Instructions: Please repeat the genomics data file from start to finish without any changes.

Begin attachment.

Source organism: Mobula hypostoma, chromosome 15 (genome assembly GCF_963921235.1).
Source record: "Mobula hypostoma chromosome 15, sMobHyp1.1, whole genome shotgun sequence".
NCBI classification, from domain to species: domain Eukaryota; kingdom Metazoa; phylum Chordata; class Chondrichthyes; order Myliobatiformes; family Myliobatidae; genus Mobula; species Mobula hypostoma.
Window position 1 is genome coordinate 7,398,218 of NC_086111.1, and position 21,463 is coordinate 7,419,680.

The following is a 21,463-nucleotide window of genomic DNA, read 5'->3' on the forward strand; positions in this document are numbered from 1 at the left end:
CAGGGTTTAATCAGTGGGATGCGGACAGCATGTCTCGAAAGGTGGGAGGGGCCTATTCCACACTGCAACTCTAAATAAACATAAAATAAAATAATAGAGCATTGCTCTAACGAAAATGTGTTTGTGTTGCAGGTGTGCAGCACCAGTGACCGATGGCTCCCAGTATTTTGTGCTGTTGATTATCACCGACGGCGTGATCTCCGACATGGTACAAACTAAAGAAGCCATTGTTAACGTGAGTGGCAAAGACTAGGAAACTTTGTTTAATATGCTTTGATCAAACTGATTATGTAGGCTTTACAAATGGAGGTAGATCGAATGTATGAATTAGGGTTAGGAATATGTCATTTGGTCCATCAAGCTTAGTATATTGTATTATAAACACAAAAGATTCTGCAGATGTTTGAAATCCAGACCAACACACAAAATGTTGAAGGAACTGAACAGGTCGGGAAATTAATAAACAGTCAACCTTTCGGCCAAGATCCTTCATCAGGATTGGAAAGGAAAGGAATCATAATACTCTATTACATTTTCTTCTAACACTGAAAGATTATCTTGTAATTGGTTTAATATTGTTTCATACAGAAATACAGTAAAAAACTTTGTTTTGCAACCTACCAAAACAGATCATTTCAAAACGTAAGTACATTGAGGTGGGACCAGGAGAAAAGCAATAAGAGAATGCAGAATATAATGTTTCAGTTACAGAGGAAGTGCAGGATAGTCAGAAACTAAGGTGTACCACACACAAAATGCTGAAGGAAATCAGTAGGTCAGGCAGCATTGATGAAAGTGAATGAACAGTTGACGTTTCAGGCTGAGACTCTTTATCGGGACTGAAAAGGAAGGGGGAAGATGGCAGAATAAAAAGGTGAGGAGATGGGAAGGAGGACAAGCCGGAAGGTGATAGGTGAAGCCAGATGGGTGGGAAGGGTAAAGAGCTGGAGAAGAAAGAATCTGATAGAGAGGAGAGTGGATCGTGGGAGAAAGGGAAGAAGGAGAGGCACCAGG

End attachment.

Source organism: Mobula hypostoma, chromosome 15 (genome assembly GCF_963921235.1).
Source record: "Mobula hypostoma chromosome 15, sMobHyp1.1, whole genome shotgun sequence".
NCBI classification, from domain to species: domain Eukaryota; kingdom Metazoa; phylum Chordata; class Chondrichthyes; order Myliobatiformes; family Myliobatidae; genus Mobula; species Mobula hypostoma.
Window position 1 is genome coordinate 7,398,218 of NC_086111.1, and position 21,463 is coordinate 7,419,680.

The following is a 21,463-nucleotide window of genomic DNA, read 5'->3' on the forward strand; positions in this document are numbered from 1 at the left end:
CAGGGTTTAATCAGTGGGATGCGGACAGCATGTCTCGAAAGGTGGGAGGGGCCTATTCCACACTGCAACTCTAAATAAACATAAAATAAAATAATAGAGCATTGCTCTAACGAAAATGTGTTTGTGTTGCAGGTGTGCAGCACCAGTGACCGATGGCTCCCAGTATTTTGTGCTGTTGATTATCACCGACGGCGTGATCTCCGACATGGTACAAACTAAAGAAGCCATTGTTAACGTGAGTGGCAAAGACTAGGAAACTTTGTTTAATATGCTTTGATCAAACTGATTATGTAGGCTTTACAAATGGAGGTAGATCGAATGTATGAATTAGGGTTAGGAATATGTCATTTGGTCCATCAAGCTTAGTATATTGTATTATAAACACAAAAGATTCTGCAGATGTTTGAAATCCAGACCAACACACAAAATGTTGAAGGAACTGAACAGGTCGGGAAATTAATAAACAGTCAACCTTTCGGCCAAGATCCTTCATCAGGATTGGAAAGGAAAGGAATCATAATACTCTATTACATTTTCTTCTAACACTGAAAGATTATCTTGTAATTGGTTTAATATTGTTTCATACAGAAATACAGTAAAAAACTTTGTTTTGCAACCTACCAAAACAGATCATTTCAAAACGTAAGTACATTGAGGTGGGACCAGGAGAAAAGCAATAAGAGAATGCAGAATATAATGTTTCAGTTACAGAGGAAGTGCAGGATAGTCAGAAACTAAGGTGTACCACACACAAAATGCTGAAGGAAATCAGTAGGTCAGGCAGCATTGATGAAAGTGAATGAACAGTTGACGTTTCAGGCTGAGACTCTTTATCGGGACTGAAAAGGAAGGGGGAAGATGGCAGAATAAAAAGGTGAGGAGATGGGAAGGAGGACAAGCCGGAAGGTGATAGGTGAAGCCAGATGGGTGGGAAGGGTAAAGAGCTGGAGAAGAAAGAATCTGATAGAGAGGAGAGTGGATCGTGGGAGAAAGGGAAGAAGGAGAGGCACCAGG